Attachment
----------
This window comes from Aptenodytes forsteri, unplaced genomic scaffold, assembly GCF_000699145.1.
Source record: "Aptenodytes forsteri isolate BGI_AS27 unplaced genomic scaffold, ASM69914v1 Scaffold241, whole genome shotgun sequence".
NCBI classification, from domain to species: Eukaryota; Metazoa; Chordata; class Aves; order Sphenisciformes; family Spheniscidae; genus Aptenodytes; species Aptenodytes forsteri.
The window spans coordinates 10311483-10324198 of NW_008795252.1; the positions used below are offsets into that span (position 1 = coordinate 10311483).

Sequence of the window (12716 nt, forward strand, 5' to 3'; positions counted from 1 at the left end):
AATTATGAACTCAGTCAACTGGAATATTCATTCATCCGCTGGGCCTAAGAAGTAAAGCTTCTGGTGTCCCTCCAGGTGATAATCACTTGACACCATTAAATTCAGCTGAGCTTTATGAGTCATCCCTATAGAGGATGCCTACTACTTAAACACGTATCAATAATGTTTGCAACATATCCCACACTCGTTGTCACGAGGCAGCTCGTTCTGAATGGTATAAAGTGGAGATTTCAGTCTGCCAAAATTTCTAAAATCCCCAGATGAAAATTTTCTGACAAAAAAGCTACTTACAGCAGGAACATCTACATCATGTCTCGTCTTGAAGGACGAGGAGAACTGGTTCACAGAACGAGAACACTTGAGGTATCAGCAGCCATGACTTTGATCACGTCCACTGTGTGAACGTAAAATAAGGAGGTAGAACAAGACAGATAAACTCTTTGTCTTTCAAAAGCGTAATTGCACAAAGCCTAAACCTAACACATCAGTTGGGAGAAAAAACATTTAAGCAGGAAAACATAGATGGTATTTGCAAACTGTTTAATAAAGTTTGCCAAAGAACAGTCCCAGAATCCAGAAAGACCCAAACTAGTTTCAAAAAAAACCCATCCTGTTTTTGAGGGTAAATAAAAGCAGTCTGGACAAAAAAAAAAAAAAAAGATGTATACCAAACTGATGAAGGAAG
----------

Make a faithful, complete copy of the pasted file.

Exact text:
This window comes from Aptenodytes forsteri, unplaced genomic scaffold, assembly GCF_000699145.1.
Source record: "Aptenodytes forsteri isolate BGI_AS27 unplaced genomic scaffold, ASM69914v1 Scaffold241, whole genome shotgun sequence".
NCBI classification, from domain to species: Eukaryota; Metazoa; Chordata; class Aves; order Sphenisciformes; family Spheniscidae; genus Aptenodytes; species Aptenodytes forsteri.
The window spans coordinates 10311483-10324198 of NW_008795252.1; the positions used below are offsets into that span (position 1 = coordinate 10311483).

Sequence of the window (12716 nt, forward strand, 5' to 3'; positions counted from 1 at the left end):
AATTATGAACTCAGTCAACTGGAATATTCATTCATCCGCTGGGCCTAAGAAGTAAAGCTTCTGGTGTCCCTCCAGGTGATAATCACTTGACACCATTAAATTCAGCTGAGCTTTATGAGTCATCCCTATAGAGGATGCCTACTACTTAAACACGTATCAATAATGTTTGCAACATATCCCACACTCGTTGTCACGAGGCAGCTCGTTCTGAATGGTATAAAGTGGAGATTTCAGTCTGCCAAAATTTCTAAAATCCCCAGATGAAAATTTTCTGACAAAAAAGCTACTTACAGCAGGAACATCTACATCATGTCTCGTCTTGAAGGACGAGGAGAACTGGTTCACAGAACGAGAACACTTGAGGTATCAGCAGCCATGACTTTGATCACGTCCACTGTGTGAACGTAAAATAAGGAGGTAGAACAAGACAGATAAACTCTTTGTCTTTCAAAAGCGTAATTGCACAAAGCCTAAACCTAACACATCAGTTGGGAGAAAAAACATTTAAGCAGGAAAACATAGATGGTATTTGCAAACTGTTTAATAAAGTTTGCCAAAGAACAGTCCCAGAATCCAGAAAGACCCAAACTAGTTTCAAAAAAAACCCATCCTGTTTTTGAGGGTAAATAAAAGCAGTCTGGACAAAAAAAAAAAAAAAAGATGTATACCAAACTGATGAAGGAAG